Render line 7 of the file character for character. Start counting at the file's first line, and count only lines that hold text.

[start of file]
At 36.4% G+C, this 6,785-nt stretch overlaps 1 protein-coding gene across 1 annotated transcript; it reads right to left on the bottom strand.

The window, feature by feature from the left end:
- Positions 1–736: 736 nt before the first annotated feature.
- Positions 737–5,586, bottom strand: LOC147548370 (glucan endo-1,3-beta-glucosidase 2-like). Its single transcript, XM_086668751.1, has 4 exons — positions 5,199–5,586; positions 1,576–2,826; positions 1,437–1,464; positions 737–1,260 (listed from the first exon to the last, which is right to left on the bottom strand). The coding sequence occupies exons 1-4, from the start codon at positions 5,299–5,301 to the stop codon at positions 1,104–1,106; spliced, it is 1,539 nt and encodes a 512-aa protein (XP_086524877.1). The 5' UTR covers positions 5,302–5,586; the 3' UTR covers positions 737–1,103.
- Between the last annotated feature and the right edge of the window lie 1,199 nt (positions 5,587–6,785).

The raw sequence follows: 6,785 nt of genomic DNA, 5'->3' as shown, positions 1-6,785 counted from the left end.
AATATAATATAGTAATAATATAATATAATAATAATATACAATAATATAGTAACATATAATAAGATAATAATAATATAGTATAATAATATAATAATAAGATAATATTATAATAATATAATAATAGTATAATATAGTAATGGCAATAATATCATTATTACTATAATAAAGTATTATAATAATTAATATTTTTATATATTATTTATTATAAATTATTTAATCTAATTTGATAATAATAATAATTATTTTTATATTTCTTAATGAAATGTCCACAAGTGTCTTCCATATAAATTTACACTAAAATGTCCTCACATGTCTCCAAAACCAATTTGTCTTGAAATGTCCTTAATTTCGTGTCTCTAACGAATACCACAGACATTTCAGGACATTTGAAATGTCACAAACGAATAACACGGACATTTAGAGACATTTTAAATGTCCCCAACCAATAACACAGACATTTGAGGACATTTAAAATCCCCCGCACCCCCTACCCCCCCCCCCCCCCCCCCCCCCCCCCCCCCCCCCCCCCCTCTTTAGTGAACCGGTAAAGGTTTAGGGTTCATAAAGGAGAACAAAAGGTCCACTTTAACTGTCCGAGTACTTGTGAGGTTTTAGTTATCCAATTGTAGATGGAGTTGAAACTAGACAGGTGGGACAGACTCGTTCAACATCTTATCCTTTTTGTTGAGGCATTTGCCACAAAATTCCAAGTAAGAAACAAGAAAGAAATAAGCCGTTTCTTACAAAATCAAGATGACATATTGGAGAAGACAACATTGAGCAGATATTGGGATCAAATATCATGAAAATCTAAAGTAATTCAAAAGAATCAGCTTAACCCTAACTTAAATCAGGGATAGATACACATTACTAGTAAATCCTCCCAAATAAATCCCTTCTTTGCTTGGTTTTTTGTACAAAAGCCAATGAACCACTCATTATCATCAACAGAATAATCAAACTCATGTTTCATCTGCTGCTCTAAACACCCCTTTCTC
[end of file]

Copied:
AATATAATATAGTAATAATATAATATAATAATAATATACAATAATATAGTAACATATAATAAGATAATAATAATATAGTATAATAATATAATAATAAGATAATATTATAATAATATAATAATAGTATAATATAGTAATGGCAATAATATCATTATTACTATAATAAAGTATTATAATAATTAATATTTTTATATATTATTTATTATAAATTATTTAATCTAATTTGATAATAATAATAATTATTTTTATATTTCTTAATGAAATGTCCACAAGTGTCTTCCATATAAATTTACACTAAAATGTCCTCACATGTCTCCAAAACCAATTTGTCTTGAAATGTCCTTAATTTCGTGTCTCTAACGAATACCACAGACATTTCAGGACATTTGAAATGTCACAAACGAATAACACGGACATTTAGAGACATTTTAAATGTCCCCAACCAATAACACAGACATTTGAGGACATTTAAAATCCCCCGCACCCCCTACCCCCCCCCCCCCCCCCCCCCCCCCCCCCCCCCCCCCCCCTCTTTAGTGAACCGGTAAAGGTTTAGGGTTCATAAAGGAGAACAAAAGGTCCACTTTAACTGTCCGAGTACTTGTGAGGTTTTAGTTATCCAATTGTAGATGGAGTTGAAACTAGACAGGTGGGACAGACTCGTTCAACATCTTATCCTTTTTGTTGAGGCATTTGCCACAAAATTCCAAGTAAGAAACAAGAAAGAAATAAGCCGTTTCTTACAAAATCAAGATGACATATTGGAGAAGACAACATTGAGCAGATATTGGGATCAAATATCATGAAAATCTAAAGTAATTCAAAAGAATCAGCTTAACCCTAACTTAAATCAGGGATAGATACACATTACTAGTAAATCCTCCCAAATAAATCCCTTCTTTGCTTGGTTTTTTGTACAAAAGCCAATGAACCACTCATTATCATCAACAGAATAATCAAACTCATGTTTCATCTGCTGCTCTAAACACCCCTTTCTC